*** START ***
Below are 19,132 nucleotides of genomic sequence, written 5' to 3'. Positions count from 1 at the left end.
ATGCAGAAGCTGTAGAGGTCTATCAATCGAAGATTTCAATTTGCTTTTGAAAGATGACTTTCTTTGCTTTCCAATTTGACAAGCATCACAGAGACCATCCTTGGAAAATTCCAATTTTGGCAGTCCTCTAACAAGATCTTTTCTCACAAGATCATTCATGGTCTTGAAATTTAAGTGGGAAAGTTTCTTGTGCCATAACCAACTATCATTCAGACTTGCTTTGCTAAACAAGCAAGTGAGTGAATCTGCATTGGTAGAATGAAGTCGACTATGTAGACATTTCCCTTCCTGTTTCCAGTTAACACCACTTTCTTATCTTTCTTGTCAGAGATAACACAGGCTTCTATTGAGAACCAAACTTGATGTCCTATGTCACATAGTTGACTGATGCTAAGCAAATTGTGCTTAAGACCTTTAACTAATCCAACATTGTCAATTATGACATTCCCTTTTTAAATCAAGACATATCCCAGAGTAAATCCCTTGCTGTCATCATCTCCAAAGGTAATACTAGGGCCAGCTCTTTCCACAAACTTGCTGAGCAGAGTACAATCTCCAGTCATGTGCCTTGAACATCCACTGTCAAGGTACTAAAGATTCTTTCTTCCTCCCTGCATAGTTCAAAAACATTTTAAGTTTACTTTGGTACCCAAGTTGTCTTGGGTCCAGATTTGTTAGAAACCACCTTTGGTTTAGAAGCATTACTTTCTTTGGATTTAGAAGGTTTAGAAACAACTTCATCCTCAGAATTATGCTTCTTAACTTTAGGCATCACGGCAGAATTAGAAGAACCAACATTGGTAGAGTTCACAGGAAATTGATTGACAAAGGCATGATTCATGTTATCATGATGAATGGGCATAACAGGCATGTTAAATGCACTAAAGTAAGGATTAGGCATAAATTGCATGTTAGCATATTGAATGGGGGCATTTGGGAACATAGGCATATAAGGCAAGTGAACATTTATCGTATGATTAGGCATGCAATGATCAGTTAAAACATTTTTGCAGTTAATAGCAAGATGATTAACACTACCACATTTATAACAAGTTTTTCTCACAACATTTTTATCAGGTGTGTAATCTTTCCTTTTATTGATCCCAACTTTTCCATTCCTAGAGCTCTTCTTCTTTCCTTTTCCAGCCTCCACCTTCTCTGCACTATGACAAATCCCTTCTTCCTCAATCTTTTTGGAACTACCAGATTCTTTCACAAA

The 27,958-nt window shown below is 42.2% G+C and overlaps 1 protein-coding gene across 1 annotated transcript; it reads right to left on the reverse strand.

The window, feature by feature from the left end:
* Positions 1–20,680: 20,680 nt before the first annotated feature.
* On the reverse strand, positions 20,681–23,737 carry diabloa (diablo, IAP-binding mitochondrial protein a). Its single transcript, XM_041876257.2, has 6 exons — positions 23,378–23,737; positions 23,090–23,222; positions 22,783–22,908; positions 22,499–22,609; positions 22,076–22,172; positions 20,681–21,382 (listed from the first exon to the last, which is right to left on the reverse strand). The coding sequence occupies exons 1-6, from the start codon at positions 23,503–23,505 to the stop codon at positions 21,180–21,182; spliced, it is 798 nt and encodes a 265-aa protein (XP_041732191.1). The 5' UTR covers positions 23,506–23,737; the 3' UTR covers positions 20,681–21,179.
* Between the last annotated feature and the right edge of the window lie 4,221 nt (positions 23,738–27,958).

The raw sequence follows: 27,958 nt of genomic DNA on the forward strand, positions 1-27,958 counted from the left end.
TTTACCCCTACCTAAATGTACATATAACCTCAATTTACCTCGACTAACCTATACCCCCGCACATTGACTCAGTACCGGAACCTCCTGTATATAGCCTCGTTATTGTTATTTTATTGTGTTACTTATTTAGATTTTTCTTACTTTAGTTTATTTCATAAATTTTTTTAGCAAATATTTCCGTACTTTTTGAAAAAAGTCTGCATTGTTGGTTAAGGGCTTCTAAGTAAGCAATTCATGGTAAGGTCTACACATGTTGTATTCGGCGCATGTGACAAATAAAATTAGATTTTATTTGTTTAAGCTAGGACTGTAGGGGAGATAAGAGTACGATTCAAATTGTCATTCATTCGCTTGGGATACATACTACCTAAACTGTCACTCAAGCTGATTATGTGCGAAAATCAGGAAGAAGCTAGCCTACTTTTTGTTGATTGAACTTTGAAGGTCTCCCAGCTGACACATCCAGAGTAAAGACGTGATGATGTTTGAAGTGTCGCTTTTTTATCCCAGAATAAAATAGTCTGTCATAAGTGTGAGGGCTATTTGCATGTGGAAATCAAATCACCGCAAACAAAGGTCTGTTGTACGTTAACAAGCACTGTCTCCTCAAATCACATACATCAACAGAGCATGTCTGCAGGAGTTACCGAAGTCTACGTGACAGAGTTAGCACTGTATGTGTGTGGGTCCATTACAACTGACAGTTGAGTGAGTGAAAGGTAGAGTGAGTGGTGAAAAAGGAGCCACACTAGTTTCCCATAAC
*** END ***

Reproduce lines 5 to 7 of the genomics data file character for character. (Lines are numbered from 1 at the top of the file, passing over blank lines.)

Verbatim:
* Positions 1–20,680: 20,680 nt before the first annotated feature.
* On the reverse strand, positions 20,681–23,737 carry diabloa (diablo, IAP-binding mitochondrial protein a). Its single transcript, XM_041876257.2, has 6 exons — positions 23,378–23,737; positions 23,090–23,222; positions 22,783–22,908; positions 22,499–22,609; positions 22,076–22,172; positions 20,681–21,382 (listed from the first exon to the last, which is right to left on the reverse strand). The coding sequence occupies exons 1-6, from the start codon at positions 23,503–23,505 to the stop codon at positions 21,180–21,182; spliced, it is 798 nt and encodes a 265-aa protein (XP_041732191.1). The 5' UTR covers positions 23,506–23,737; the 3' UTR covers positions 20,681–21,179.
* Between the last annotated feature and the right edge of the window lie 4,221 nt (positions 23,738–27,958).